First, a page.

The UK’s Coalition Government has done many things since coming to power to try to distinguish itself from the last administration, one of which has been the decision to try and measure community well-being as a way of informing policy decisions. The Prime Minister, ministers, the Office of National Statistics, commentators and just about everyone else have found it difficult to come to some consensus on what well-being is. Where everyone can agree is that last month’s riots in many English cities are about as far away from community well-being as you’d ever want to be.
So why have some communities been left looking like war zones? Well-being theory can help identify some of the main issues and hopefully inform the response to what is a very complex problem.
The new economics foundation has developed the Five Ways to Well-being as a self help guide to promote increased individual well-being. The rioters may indeed have the means to keep connected with the people around them, but something is stopping these individuals from learning more, nurturing their curiosity and feeling that doing something for their community is worthwhile in itself. Similarly, Professor Martin Seligman’s recipe to Flourish notes the importance of relationships in an individual’s life, like the Five Ways to Well-being. The other ingredients in Professor Seligman’s recipe include getting involved in something that brings positive meaning to your life or developing a sense of achievement.
Many commentators have highlighted the role that gangs have played in the riots. Gang culture can bring meaning, achievement and relationships to their members, like any club or social network. Being in a gang can make you feel very good about yourself and draw you closer to your peers, while insulating you from conditions on the ‘outside.’ This goes to the heart of the very subjective nature of well-being, where gang members would probably report that at least their short-term quality of life has been improved by gang membership and newly acquired material goods. Those who have suffered at the hands of the criminal rioters would strongly disagree. It is this mismatch that illustrates perfectly why public policy needs to focus on community well-being rather than individual short term happiness or merriment.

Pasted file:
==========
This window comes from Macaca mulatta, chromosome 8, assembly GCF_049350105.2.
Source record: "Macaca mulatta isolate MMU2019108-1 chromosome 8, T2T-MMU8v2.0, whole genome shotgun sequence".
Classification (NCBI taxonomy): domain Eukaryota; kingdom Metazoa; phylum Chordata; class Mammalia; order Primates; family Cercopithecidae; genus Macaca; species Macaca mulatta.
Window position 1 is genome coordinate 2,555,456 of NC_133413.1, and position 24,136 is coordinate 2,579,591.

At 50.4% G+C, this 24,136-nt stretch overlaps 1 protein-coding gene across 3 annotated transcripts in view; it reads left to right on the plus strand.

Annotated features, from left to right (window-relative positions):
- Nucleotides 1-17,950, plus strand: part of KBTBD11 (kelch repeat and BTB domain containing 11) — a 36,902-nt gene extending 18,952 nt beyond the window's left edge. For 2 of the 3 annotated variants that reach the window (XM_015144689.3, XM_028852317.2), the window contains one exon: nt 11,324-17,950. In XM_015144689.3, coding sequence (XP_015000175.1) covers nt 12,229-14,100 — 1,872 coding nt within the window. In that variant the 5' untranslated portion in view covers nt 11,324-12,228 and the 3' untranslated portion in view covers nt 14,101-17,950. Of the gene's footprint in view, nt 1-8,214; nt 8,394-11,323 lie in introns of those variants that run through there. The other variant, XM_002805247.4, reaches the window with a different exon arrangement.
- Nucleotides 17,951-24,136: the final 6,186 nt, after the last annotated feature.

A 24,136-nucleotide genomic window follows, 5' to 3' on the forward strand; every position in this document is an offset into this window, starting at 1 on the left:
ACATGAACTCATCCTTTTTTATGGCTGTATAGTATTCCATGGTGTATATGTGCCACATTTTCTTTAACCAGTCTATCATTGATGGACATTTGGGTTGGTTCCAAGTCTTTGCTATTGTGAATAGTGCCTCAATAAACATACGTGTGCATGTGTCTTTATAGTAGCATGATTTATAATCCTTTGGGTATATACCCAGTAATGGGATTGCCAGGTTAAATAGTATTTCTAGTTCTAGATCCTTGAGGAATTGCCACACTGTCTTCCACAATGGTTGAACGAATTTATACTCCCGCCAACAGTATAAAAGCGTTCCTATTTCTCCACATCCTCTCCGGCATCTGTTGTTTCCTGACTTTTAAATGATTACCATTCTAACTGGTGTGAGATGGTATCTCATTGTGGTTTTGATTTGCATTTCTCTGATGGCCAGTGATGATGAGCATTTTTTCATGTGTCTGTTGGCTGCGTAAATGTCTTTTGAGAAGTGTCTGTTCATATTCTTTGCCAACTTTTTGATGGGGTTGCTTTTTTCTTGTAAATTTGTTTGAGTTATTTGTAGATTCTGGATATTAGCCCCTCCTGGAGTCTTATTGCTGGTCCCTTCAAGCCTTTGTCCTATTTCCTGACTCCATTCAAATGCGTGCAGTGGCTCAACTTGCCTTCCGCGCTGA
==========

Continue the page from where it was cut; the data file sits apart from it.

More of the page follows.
MacDonald has written about social exclusion, noting that the young adults in his research were very much part of a local community, but that the characteristics of that community, and the behaviours and attitudes required to be socially included within it, could be the very things that made those young people excluded from wider society. Again, like gang membership, this suggests that aspects of wellbeing are setting specific.